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  • A soldier from the United Arab Emirates stands guard next to a UAE military plane at the airport of Yemen

    A soldier from the United Arab Emirates stands guard next to a UAE military plane at the airport of Yemen's southern port city of Aden, Aug. 8, 2015. | Photo: Reuters

Published 7 February 2016

The announcement comes a day after Saudi Arabia said it is ready to provide ground troops to fight the Islamic State group.

The United Arab Emirates said it was ready to send ground troops to fight with an international military coalition against the Islamic State group in Syria, a high-ranking official said Sunday.

However, UAE Minister of State for Foreign Affairs Anwar Gargash said at a news conference that the Middle Eastern nation would only deploy troops to war-torn Syria if it was part U.S. led assault.

"I think that this has been our position throughout ... that a real campaign against Daesh has to include ground elements," he said, referring to the Islamic State group by its Arabic acronym. "We are not talking about a thousand troops but we are talking about troops on the ground that will lead the way, that will train, that will support."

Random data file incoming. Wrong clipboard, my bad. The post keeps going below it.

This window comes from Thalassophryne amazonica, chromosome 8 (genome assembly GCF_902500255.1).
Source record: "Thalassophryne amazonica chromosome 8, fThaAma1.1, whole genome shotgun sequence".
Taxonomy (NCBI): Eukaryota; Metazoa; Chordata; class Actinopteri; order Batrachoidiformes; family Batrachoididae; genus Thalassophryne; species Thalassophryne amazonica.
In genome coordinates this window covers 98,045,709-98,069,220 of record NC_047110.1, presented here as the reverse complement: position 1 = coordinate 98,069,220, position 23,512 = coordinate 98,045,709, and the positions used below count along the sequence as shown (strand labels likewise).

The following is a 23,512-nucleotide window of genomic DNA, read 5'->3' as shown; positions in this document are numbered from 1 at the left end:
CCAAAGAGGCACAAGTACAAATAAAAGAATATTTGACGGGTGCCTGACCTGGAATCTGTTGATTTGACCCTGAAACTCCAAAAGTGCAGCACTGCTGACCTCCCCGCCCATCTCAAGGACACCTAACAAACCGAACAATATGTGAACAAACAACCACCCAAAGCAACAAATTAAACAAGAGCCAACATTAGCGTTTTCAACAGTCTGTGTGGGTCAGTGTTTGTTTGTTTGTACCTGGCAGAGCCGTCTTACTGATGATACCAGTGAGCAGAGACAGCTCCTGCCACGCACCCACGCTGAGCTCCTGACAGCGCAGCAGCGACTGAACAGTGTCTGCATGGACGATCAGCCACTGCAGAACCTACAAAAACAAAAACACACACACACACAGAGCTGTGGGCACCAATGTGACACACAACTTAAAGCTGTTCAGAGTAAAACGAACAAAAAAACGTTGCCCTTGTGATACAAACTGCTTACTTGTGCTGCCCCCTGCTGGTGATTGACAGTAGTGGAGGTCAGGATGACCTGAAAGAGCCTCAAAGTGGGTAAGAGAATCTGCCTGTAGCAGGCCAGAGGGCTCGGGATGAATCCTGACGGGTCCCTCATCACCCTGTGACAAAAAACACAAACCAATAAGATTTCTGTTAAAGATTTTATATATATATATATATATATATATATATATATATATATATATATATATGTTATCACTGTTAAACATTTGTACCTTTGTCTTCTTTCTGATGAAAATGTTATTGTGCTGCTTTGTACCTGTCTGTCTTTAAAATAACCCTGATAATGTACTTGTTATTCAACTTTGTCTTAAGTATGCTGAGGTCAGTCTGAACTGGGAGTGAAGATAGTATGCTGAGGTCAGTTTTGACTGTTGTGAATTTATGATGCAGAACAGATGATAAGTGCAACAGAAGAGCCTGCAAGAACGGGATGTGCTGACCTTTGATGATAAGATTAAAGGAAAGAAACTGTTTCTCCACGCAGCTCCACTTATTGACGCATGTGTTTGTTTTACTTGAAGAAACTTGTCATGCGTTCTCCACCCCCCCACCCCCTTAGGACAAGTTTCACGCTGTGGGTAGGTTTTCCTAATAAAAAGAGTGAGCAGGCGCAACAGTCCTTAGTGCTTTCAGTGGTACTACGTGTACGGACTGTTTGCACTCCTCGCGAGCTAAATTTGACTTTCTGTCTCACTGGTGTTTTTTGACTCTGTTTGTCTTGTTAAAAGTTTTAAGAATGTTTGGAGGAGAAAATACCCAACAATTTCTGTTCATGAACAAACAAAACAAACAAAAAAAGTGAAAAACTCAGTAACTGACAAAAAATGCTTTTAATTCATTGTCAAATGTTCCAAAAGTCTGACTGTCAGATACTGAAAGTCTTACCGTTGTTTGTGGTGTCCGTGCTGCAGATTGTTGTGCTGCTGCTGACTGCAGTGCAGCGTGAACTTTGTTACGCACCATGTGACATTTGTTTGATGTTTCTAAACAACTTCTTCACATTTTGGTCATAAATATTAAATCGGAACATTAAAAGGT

The UAE has troops in Yemen supporting Abd Rabbuh Mansur Hadi government's attempts to push back Houthi rebels and forces loyal to the former President Ali Abdullah Saleh.

The announcement comes just days after neighbor Saudi Arabia also said it is ready to participate in allied ground operations against the Islamic State group in Syria.

Saudi Brigadier General Ahmed al-Asiri said during an interview with al-Arabiya TV news that “aerial operations are not the ideal solution" to combat the terror group that has ravaged large swathes of Syria since the civil war broke out in 2011.

In a retort to al-Asiri’s comments, Syrian Foreign Minister Walid al-Moualem said that any ground troops who enter Syria without prior permission from the government would return to their countries in a “wooden coffin.”

"Any ground intervention in Syria, without the consent of the Syrian government, will be considered an aggression that should be resisted by every Syrian citizen," he warned.

The brash language used by al-Moualem could be signs of a newfound confidence in President Bashar Assad's government. Syria’s military, flanked by Russian and Hezbollah troops, made major gains in the rebel held city of Aleppo last week in a bid to recapture one of the country's most populous settlements.

Saudi Arabia and most other Gulf states are opposed to the Assad government.

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